is restricted by statute, such as trade secrets and commercial or 
financial information (hereinafter referred to as Confidential Business 
Information (CBI)). Comments submitted through regulations.gov cannot 
be claimed as CBI. Comments received through the Web site will waive 
any CBI claims for the information submitted. For information on 
submitting CBI, see the Confidential Business Information section 
below.
    DOE processes submissions made through regulations.gov before 
posting. Normally, comments will be posted within a few days of being 
submitted. However, if large volumes of comments are being processed 
simultaneously, your comment may not be viewable for up to several 
weeks. Please keep the comment tracking number that regulations.gov 
provides after you have successfully uploaded your comment.
    Submitting comments via email, hand delivery/courier, or mail. 
Comments and documents submitted via email, hand delivery, or mail also 
will be posted to regulations.gov. If you do not want your personal 
contact information to be publicly viewable, do not include it in your 
comment or any accompanying documents. Instead, provide your contact 
information in a cover letter. Include your first and last names, email 
address, telephone number, and optional mailing address. The cover 
letter will not be publicly viewable as long as it does not include any 
comments.
    Include contact information each time you submit comments, data,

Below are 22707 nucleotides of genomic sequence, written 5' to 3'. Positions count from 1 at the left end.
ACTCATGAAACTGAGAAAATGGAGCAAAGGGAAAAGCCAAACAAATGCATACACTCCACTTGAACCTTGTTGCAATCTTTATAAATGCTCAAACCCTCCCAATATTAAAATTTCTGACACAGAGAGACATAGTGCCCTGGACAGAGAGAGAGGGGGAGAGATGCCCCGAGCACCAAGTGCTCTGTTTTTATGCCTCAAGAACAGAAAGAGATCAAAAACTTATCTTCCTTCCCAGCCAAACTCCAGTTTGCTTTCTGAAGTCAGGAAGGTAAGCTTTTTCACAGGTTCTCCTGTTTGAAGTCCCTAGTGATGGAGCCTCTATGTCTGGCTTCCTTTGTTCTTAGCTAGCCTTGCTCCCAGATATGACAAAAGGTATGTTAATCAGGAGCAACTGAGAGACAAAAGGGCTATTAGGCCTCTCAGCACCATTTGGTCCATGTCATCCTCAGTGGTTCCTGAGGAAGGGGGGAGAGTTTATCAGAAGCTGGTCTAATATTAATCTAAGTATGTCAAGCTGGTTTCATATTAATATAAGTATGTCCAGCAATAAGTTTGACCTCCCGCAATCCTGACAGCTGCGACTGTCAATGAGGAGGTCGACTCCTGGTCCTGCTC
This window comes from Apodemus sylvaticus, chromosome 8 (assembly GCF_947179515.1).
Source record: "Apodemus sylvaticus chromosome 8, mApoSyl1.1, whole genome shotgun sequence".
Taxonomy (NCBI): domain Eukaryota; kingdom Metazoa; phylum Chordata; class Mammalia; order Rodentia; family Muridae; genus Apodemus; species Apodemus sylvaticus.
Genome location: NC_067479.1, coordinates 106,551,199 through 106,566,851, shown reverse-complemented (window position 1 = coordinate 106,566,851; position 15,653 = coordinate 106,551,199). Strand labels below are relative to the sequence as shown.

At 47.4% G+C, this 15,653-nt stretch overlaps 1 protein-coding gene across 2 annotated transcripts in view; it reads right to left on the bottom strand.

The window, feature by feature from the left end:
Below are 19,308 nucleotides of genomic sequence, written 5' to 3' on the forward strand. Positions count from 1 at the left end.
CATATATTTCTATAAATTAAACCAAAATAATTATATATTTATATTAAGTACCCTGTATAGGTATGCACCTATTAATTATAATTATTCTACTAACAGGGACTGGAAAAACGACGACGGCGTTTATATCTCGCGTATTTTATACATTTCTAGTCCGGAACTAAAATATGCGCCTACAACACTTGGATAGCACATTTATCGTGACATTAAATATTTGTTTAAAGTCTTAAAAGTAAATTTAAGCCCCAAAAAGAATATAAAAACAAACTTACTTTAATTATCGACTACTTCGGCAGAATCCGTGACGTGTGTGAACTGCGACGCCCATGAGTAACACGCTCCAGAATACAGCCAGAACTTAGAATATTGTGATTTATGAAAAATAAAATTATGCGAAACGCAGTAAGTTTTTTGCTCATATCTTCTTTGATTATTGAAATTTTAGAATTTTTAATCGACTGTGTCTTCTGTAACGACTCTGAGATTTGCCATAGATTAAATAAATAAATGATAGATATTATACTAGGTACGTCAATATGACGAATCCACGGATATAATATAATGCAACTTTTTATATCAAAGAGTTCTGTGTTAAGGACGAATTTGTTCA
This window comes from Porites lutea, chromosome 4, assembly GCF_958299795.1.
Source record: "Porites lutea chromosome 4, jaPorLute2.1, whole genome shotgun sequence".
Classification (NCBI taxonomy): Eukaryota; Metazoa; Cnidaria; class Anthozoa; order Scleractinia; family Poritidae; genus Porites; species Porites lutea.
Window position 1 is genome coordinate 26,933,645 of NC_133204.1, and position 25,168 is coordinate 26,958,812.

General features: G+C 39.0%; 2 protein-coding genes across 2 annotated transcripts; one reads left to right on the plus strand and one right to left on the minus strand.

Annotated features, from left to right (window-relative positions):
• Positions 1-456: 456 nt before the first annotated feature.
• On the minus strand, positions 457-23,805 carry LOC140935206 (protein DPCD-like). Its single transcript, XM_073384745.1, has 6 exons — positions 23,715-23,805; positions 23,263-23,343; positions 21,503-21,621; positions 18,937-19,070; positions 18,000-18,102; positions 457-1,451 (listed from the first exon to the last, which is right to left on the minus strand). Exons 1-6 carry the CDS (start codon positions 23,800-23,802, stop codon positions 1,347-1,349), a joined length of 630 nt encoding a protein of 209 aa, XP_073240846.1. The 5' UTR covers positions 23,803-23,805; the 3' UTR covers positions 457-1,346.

documents, and other information to DOE. If you submit via mail or hand 
delivery/courier, please provide all items on a CD, if feasible. It is 
not necessary to submit printed copies. No facsimiles (faxes) will be 
accepted.
    Comments, data, and other information submitted to DOE 
electronically should be provided in PDF (preferred), Microsoft Word or 
Excel, WordPerfect, or text (ASCII) file format. Provide documents that 
are not secured, that are written in English, and that are free of any 
defects or viruses. Documents should not contain special characters or 
any form of encryption and, if possible, they should carry the 
electronic signature of the author.
    Campaign form letters. Please submit campaign form letters by the 
originating organization in batches of between 50 to 500 form letters 
per PDF or as one form letter with a list of supporters' names compiled 
into one or more PDFs. This reduces comment processing and posting 
time.
    Confidential Business Information. According to 10 CFR 1004.11, any 
person submitting information that he or she believes to be 
confidential and exempt by law from public disclosure should submit via 
email, postal mail, or hand delivery/courier two well-marked copies: 
One copy of the document marked confidential including all the 
information believed to be confidential, and one copy of the document 
marked non-confidential with the information believed to be 
confidential deleted. Submit these documents via email or on a CD, if 
feasible. DOE will make its own determination about the confidential 
status of the information and treat it according to its determination.
    Factors of interest to DOE when evaluating requests to treat 
submitted information as confidential include: (1) A description of the 
items; (2) whether and why such items are customarily treated as 
confidential within the industry; (3) whether the information is